Gulf Of Gokova

The beauty of Gokova knows no bounds


Celebrated as the most beautiful gulf in Turkey, the Gokӧva Gulf is a destination of choice for blue cruises and nature lovers alike.
Popular Turkish writer, Cevat Sakir Kakaagacli, became known as The Fisherman of Halicarnassus and the man that made Bodrum famous. Born in Greece in 1890 and passing away at the age of 83 years, he made countless sailing expeditions as an ethnographer and travelogue along Turkey's southwestern coast. These led him to discover the legendary Blue Voyage (Mavi Yolculuk in Turkish), otherwise known as the Blue Tour (Mavi Tur) or the classic Blue Cruise.

One wonders if Cevat thought all those years back whether his discovery during the time he spent observing the lives of sponge fishermen would morph into such popular recreational sailing cruises that would attract tourists from all over the world.

Halicarnassus is the historical name for Bodrum, a city on the peninsula of the same name. It is also the gateway of the Gulf of Gokӧva, one of Turkey's iconic blue cruise routes.

The narrow bay of about 100km long is a well-known stretch of coastline along the Aegean Sea between the Bodrum and Datca peninsulas.

This South Aegean sojourn is an acclaimed holiday paradise that draws praise from all who visit these out-of-the-ordinary shores. Words such as breathtaking, beautiful, wonderful, delightful, and peaceful are just a handful of the descriptions that sit top of mind.

Turkey is spoken of as a land of many wonders. It is a destination that offers something for everyone. From historical remnants and ancient attractions to lush mountainous landscapes, magnificent beaches, and vibrant villages and harbours that embrace the rich cultural tapestry of this country's people.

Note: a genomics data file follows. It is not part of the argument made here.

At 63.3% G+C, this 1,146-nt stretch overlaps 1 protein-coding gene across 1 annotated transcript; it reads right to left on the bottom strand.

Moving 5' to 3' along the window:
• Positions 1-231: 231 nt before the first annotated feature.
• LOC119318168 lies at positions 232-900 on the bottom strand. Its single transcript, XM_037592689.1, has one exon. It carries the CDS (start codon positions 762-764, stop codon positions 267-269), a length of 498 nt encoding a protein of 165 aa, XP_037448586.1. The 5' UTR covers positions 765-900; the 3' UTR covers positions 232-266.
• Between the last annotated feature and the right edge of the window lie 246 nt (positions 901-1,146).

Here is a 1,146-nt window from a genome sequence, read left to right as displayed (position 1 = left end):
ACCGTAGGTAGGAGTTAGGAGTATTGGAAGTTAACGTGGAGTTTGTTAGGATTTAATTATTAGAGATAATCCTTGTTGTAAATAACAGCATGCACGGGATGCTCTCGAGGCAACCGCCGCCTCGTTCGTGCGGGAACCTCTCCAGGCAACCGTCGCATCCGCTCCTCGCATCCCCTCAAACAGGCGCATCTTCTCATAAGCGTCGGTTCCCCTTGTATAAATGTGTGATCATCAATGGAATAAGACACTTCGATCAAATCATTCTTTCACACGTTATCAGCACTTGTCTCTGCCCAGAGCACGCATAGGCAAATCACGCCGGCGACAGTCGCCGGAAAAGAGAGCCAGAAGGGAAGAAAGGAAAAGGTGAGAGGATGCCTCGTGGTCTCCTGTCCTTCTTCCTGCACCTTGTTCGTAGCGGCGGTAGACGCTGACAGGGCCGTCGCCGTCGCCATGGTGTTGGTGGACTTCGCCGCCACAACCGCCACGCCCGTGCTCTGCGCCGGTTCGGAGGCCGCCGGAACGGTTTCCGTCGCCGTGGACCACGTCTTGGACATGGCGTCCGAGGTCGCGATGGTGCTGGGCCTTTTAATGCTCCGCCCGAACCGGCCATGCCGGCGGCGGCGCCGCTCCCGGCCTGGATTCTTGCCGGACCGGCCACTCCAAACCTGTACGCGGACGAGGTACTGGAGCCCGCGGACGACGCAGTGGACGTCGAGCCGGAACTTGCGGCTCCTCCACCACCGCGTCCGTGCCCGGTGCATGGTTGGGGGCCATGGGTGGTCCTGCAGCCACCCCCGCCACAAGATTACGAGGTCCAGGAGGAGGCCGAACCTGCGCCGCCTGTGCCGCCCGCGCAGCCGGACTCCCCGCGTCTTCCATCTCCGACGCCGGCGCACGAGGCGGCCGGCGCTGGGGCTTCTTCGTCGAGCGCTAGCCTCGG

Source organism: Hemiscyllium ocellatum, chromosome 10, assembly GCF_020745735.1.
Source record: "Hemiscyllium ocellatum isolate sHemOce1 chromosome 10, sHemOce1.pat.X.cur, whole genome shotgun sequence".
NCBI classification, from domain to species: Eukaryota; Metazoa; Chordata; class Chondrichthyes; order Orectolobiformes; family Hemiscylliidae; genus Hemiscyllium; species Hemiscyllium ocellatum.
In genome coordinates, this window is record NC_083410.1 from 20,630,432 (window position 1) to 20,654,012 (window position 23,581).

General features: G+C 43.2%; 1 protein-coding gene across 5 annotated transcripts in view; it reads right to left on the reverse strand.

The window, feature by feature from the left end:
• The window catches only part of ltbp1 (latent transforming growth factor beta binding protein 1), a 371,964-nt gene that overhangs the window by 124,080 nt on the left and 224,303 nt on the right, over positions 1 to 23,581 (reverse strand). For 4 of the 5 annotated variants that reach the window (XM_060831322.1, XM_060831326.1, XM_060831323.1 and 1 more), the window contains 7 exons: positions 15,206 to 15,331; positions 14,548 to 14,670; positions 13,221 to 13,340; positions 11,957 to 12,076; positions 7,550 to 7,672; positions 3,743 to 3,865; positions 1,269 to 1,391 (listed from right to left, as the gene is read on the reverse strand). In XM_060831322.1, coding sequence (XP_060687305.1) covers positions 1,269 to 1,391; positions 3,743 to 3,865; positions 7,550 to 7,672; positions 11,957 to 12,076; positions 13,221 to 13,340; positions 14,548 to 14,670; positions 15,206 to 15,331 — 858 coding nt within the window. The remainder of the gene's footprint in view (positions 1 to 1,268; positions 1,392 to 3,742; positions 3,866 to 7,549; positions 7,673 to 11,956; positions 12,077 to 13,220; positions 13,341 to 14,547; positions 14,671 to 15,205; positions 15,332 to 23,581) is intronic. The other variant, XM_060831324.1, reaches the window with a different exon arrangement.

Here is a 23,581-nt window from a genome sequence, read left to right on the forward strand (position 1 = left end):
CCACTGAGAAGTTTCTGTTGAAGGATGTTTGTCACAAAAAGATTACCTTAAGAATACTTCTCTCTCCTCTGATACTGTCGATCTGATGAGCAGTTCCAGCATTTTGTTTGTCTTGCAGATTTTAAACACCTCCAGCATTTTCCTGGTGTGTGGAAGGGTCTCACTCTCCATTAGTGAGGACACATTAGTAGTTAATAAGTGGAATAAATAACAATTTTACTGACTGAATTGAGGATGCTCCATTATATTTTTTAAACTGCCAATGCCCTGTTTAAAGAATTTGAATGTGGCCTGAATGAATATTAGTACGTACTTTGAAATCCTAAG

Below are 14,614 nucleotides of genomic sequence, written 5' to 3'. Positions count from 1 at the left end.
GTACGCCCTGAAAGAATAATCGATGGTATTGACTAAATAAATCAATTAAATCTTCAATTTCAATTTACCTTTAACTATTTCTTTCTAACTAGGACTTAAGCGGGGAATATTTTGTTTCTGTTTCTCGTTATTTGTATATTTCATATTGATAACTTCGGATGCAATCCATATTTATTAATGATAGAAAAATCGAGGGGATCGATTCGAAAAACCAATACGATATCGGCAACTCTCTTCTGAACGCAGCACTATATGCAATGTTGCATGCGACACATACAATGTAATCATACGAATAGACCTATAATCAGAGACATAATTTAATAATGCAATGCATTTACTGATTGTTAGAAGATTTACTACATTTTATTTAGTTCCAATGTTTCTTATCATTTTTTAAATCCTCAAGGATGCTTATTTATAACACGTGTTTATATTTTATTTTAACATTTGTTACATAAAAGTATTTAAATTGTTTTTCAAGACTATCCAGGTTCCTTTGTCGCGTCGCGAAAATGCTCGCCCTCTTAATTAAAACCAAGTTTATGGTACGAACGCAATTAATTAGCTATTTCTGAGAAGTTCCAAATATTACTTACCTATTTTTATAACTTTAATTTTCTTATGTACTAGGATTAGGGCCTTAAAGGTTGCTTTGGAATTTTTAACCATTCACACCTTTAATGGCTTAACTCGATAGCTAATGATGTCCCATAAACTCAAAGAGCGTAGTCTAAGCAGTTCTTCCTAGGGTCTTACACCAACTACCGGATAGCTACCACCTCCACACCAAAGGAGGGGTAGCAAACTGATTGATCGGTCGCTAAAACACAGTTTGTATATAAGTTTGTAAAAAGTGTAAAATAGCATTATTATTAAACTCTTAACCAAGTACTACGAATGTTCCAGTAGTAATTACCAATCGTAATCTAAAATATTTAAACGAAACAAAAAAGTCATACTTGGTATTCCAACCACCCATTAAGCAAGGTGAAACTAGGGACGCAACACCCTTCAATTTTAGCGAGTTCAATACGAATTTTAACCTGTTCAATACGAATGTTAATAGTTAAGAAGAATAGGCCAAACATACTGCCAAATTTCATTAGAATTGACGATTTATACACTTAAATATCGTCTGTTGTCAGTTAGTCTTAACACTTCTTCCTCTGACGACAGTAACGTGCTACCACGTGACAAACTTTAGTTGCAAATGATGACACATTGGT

Of one thing you can be sure, the natural beauty of the Gulf of Gokӧva, also known by the name Gulf of Kerma, knows no bounds.

Within the Gulf of Gokӧva, there are many other secluded coves to feast your eyes and lap up each legacy as you sail the Turkish Riviera on traditional gulets crafted locally for these specific types of cruises.

 

Three landmark stops along the Gulf of Gokӧva blue cruise include:

Akbuk Cove is an inviting inlet on the bay's northern side with its huddle of small restaurants and adorable pier. However, what makes this a worthwhile visit is its proximity to the region's ancient city of Caria and the ruins of Keramos.

Boncuk Cove; Evil-eye beads are a popular charm purchased by tourists to these coastlines. While glass beads are regarded as an important part of Turkish craftsmanship, the 'all-seeing eyeballs' (beads) are culturally significant. These Nazar beads are traditional Anatolian beads that are believed to ward off evil. They are sometimes referred to as a 'Blue Bead' or 'Mavi Boncuk', explaining this cove's name. The blue of the bead is said to represent the water at this cove and how the light shimmers off its clear waters.

Cleopatra Island A few kilometres north of Marmaris is where you will find Cleopatra Island - one of the seven glorious islands spotted around Gokӧva. This picturesque cove, also known as Sedir Island, was apparently discovered by Cleopatra. The Egyptian queen, while born in Egypt, has her family origins traced back to Macedonian Greece. Legend has it that the beautiful sands of this small island, which is famous for its beach, were brought in by ships from North Africa since white sand of this variety can only be found in Egypt.